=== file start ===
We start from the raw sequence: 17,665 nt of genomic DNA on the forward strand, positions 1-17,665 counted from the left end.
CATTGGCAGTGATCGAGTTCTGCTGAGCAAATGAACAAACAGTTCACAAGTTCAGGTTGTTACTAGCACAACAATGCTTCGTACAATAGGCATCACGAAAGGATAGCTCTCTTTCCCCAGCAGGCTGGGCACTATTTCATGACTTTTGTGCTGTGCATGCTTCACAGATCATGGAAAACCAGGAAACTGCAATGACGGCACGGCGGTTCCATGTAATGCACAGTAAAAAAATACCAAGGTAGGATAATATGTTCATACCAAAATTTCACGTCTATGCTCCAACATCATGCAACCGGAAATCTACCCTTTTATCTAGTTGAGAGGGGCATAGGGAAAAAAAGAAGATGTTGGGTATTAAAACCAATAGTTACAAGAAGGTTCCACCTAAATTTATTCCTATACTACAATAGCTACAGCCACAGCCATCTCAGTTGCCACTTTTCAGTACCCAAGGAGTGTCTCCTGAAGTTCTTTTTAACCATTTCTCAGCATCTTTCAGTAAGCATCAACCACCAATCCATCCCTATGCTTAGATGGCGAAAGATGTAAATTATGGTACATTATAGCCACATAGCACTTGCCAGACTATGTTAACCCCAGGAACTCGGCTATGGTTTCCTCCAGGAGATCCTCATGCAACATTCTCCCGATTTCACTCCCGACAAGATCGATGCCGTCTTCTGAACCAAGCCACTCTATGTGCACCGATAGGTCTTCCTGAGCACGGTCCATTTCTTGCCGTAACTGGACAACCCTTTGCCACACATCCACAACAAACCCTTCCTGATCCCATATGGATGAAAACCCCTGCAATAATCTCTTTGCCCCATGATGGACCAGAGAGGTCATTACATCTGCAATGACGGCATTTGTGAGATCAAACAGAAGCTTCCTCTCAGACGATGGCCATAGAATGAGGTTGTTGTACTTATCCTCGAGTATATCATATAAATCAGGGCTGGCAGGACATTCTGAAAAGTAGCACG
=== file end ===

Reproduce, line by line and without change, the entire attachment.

We start from the raw sequence: 17,665 nt of genomic DNA on the forward strand, positions 1-17,665 counted from the left end.
CATTGGCAGTGATCGAGTTCTGCTGAGCAAATGAACAAACAGTTCACAAGTTCAGGTTGTTACTAGCACAACAATGCTTCGTACAATAGGCATCACGAAAGGATAGCTCTCTTTCCCCAGCAGGCTGGGCACTATTTCATGACTTTTGTGCTGTGCATGCTTCACAGATCATGGAAAACCAGGAAACTGCAATGACGGCACGGCGGTTCCATGTAATGCACAGTAAAAAAATACCAAGGTAGGATAATATGTTCATACCAAAATTTCACGTCTATGCTCCAACATCATGCAACCGGAAATCTACCCTTTTATCTAGTTGAGAGGGGCATAGGGAAAAAAAGAAGATGTTGGGTATTAAAACCAATAGTTACAAGAAGGTTCCACCTAAATTTATTCCTATACTACAATAGCTACAGCCACAGCCATCTCAGTTGCCACTTTTCAGTACCCAAGGAGTGTCTCCTGAAGTTCTTTTTAACCATTTCTCAGCATCTTTCAGTAAGCATCAACCACCAATCCATCCCTATGCTTAGATGGCGAAAGATGTAAATTATGGTACATTATAGCCACATAGCACTTGCCAGACTATGTTAACCCCAGGAACTCGGCTATGGTTTCCTCCAGGAGATCCTCATGCAACATTCTCCCGATTTCACTCCCGACAAGATCGATGCCGTCTTCTGAACCAAGCCACTCTATGTGCACCGATAGGTCTTCCTGAGCACGGTCCATTTCTTGCCGTAACTGGACAACCCTTTGCCACACATCCACAACAAACCCTTCCTGATCCCATATGGATGAAAACCCCTGCAATAATCTCTTTGCCCCATGATGGACCAGAGAGGTCATTACATCTGCAATGACGGCATTTGTGAGATCAAACAGAAGCTTCCTCTCAGACGATGGCCATAGAATGAGGTTGTTGTACTTATCCTCGAGTATATCATATAAATCAGGGCTGGCAGGACATTCTGAAAAGTAGCACG